Cultivating Creativity at Roosevelt Middle School
Around the studio, we talk daily about the power that design thinking can bring to our world. How might it impact a middle school education?
As part of our educational outreach efforts in partnership with the Ad Fed of Cedar Rapids and Iowa City, FUEL designers Rhiannon Montelius, Rachael Bair and John Allen recently visited RCCBA (Roosevelt Creative Corridor Business Academy) here in Cedar Rapids to give feedback to middle school students who were working on projects in product design.“The students were given access to all sorts of recycled materials (things like milk jugs, juice cartons and similar items) and asked to create one of two projects,” said Rhiannon. “A model ‘green’ car or an object that could withstand some sort of impact (they called it a colliding force.) It was an assignment all about trying, failing, then trying again.”
It takes courage to fail, and a willingness to hear other opinions is part of that growth.
“At first students wanted to run with the first idea they came up with and weren’t as comfortable with using design thinking,” said John. “However, as they continued to adopt this methodology of thought, they began to realize the many different solutions they could explore.”
In addition to their product designs, the students were also challenged with creating logos, commercials, or print ads for their products.
“Most of the groups developed the products before their marketing strategies,” said Rachael, “although they had the marketing aspect in mind while creating their prototypes. It was neat to see one group beginning to develop a logo and discussing the design decisions they made with them.”
For many students and young designers alike, the impulse is to try and strive for immediate perfection. Our experience at FUEL has shown that true breakthroughs often accompany a willingness to fail.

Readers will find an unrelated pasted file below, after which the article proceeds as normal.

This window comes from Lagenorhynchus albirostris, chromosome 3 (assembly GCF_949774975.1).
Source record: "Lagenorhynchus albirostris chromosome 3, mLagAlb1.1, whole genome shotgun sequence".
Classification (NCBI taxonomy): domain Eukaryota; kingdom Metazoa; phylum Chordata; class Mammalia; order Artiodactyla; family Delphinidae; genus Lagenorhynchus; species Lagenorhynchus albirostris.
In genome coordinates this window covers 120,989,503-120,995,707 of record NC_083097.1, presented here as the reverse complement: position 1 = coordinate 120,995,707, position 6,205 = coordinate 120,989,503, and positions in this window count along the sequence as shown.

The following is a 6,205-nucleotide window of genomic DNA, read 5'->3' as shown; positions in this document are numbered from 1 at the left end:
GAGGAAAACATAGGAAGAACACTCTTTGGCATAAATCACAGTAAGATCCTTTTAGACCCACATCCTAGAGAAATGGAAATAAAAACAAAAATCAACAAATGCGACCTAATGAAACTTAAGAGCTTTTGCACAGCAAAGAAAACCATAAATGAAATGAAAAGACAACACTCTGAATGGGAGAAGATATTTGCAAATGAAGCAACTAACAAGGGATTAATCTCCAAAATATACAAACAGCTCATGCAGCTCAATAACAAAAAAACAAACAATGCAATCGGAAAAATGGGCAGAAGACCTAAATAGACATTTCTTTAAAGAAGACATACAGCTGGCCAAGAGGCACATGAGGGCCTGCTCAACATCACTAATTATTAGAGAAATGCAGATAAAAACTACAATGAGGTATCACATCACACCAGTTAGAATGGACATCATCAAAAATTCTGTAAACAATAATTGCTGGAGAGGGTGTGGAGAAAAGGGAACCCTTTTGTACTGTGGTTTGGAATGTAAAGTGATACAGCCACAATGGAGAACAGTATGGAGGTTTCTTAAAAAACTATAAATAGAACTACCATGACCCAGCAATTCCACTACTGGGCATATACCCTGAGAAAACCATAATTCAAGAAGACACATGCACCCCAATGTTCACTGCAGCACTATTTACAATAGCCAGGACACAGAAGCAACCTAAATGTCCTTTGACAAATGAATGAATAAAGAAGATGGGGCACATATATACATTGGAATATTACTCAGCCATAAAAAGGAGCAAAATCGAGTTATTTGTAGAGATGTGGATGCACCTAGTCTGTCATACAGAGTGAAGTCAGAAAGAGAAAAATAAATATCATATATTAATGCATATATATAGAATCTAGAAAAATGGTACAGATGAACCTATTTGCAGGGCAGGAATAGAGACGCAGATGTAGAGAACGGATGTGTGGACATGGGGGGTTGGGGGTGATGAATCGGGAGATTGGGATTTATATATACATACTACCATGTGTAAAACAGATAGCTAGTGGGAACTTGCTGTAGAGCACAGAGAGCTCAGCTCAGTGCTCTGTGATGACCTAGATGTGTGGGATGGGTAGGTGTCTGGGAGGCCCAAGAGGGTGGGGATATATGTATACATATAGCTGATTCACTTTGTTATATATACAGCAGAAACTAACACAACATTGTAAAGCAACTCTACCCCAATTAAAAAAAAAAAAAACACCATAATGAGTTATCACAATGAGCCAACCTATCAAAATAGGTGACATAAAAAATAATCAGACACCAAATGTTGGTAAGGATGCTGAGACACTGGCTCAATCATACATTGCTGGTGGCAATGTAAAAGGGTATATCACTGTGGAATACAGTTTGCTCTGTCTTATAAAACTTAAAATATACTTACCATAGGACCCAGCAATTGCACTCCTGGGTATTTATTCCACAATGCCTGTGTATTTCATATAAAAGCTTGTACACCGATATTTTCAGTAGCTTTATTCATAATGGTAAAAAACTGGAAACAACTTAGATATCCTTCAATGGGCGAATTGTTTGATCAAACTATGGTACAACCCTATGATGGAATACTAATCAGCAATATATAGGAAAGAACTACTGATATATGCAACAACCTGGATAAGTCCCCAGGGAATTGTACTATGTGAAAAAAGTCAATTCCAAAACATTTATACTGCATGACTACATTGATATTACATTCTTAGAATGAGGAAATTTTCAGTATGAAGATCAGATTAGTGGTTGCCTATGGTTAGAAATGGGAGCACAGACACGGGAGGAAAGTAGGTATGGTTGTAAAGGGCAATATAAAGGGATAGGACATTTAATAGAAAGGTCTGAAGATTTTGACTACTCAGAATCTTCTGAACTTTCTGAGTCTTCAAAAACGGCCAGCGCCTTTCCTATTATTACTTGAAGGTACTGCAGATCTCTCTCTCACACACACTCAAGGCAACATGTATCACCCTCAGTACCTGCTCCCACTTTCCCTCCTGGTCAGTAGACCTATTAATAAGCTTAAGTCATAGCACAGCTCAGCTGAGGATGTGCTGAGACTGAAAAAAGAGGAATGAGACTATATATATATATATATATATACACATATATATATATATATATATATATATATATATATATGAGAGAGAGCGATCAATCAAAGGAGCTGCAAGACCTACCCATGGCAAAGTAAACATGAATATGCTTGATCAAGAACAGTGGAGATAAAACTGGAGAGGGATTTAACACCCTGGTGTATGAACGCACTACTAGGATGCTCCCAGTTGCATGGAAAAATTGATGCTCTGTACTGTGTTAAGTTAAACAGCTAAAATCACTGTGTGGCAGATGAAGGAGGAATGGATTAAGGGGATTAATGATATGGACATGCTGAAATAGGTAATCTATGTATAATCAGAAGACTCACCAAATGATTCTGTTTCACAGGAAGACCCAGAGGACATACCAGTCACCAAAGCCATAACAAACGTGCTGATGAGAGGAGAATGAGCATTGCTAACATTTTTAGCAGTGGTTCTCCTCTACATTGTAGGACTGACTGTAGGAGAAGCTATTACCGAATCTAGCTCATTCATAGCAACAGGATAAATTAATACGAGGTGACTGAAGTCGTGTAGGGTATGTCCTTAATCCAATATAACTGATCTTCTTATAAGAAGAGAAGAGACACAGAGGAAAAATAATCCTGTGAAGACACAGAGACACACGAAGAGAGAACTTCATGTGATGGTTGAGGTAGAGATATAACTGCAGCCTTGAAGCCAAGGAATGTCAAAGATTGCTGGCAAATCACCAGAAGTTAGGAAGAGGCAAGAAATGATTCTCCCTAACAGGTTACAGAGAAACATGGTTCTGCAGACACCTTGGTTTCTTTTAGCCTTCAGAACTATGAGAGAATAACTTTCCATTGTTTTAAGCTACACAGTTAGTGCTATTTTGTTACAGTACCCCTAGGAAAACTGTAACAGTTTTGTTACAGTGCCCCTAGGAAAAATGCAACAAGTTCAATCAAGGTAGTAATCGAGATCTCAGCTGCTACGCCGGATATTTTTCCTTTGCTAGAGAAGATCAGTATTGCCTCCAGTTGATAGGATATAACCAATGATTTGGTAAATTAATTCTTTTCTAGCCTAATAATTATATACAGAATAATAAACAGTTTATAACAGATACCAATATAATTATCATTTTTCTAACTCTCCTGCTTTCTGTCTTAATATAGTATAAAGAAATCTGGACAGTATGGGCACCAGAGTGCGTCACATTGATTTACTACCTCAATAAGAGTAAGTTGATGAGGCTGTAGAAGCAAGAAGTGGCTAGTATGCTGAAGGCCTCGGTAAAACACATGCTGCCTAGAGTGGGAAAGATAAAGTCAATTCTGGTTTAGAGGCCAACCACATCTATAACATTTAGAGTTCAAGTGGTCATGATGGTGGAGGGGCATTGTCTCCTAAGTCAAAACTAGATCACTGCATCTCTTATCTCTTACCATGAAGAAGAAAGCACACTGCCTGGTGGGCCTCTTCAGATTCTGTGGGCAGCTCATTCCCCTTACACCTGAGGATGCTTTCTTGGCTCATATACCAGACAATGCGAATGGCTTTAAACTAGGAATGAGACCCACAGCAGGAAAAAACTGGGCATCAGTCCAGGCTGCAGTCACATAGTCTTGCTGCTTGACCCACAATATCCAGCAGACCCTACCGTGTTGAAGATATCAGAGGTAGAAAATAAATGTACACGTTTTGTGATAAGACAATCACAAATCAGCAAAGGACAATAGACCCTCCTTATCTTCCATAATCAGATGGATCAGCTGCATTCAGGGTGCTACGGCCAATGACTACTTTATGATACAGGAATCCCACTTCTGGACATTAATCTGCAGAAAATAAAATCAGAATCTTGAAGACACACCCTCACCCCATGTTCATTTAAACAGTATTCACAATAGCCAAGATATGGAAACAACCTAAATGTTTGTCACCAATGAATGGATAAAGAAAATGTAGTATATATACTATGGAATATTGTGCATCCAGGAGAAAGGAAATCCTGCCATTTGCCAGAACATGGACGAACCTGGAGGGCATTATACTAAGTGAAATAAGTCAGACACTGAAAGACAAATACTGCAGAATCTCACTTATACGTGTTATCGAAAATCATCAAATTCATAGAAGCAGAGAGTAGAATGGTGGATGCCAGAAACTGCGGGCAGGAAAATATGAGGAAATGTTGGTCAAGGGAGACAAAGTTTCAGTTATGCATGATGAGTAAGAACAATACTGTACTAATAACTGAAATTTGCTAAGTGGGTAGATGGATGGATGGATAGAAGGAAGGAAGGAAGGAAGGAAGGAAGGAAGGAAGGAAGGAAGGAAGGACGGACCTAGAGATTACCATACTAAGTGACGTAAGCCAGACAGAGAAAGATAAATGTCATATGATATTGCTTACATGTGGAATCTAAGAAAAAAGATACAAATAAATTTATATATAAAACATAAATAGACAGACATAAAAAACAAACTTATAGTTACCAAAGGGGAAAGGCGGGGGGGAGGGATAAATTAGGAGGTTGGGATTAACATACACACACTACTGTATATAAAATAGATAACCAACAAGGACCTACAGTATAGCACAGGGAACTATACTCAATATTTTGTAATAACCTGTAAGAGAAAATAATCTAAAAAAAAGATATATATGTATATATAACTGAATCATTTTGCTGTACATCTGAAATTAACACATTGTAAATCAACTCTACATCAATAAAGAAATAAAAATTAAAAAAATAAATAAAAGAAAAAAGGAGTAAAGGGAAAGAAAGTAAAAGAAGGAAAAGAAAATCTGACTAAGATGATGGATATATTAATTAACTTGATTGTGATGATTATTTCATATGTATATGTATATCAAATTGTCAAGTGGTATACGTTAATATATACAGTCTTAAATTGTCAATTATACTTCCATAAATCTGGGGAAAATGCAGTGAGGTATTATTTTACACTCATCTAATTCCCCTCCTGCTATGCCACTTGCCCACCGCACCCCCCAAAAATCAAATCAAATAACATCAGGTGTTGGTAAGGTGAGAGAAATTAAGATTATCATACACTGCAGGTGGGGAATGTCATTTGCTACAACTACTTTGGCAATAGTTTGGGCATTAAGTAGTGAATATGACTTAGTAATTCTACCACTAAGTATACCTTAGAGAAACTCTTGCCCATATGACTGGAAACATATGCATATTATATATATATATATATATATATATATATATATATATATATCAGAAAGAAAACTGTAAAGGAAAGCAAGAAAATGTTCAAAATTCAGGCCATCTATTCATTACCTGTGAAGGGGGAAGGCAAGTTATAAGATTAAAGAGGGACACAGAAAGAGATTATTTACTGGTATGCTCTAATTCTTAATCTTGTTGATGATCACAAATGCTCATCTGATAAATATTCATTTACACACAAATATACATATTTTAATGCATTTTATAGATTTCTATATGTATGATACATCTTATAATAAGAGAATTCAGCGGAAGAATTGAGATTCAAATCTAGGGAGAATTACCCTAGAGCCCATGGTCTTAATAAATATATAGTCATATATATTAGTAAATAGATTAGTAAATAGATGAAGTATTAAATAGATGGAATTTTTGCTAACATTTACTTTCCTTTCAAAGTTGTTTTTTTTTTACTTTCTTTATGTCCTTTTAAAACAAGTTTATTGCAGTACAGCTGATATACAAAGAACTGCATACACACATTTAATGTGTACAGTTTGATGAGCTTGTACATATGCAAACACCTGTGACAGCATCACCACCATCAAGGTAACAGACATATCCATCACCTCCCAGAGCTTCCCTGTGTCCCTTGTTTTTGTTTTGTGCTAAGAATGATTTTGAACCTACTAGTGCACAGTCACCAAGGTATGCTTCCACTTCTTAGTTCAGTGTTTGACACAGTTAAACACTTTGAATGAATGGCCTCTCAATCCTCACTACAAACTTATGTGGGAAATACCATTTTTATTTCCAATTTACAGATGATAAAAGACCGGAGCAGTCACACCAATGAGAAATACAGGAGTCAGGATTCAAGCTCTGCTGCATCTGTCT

“It was pretty inspiring seeing these students work, discover, and then celebrate their accomplishments,” said Rhiannon. “When they failed, the teacher was always there to ask them questions and push them a little bit farther to help them learn how to progress in their project.”
Another important step in the development of a designer is learning to be intentional with your decisions, and that meant having the confidence to have a thoughtful answer to a simple, one-word question.
“It was really cool to push them to chase the question ‘Why?’” said Rachel. “Why was their product built a particular way? Why was that important? Why could they market that feature? They had already thought about needs or problems they could address, and then we encouraged them to use their ‘why’ findings to serve as the foundation of their products and campaigns.”While the design process creates structure on which to build thinking, the classes at RCCBA are set up with flexibility in mind.
“It was really neat to see that the school was structured in a way that gave students the freedom and resources to invent solutions on their own and creatively conquer the challenges they had been given,” said Rachael.
Rhiannon echoed those sentiments.
“I think by giving students a more hands-on experience, they can learn so much in comparison to what a text book can teach them,” she said. “It puts the lessons into a tangible experience for them, which could help solidify their understanding of the concepts they’re being taught.”
Could this type of learning inspire the next wave of designers?
“They’re doing something really radical, but completely appropriate for the world we live in,” said John. “Students are being taught there is more than just one train of thought. There’s more than one answer to everything.”
That’s a skill that’s certain to serve the students well.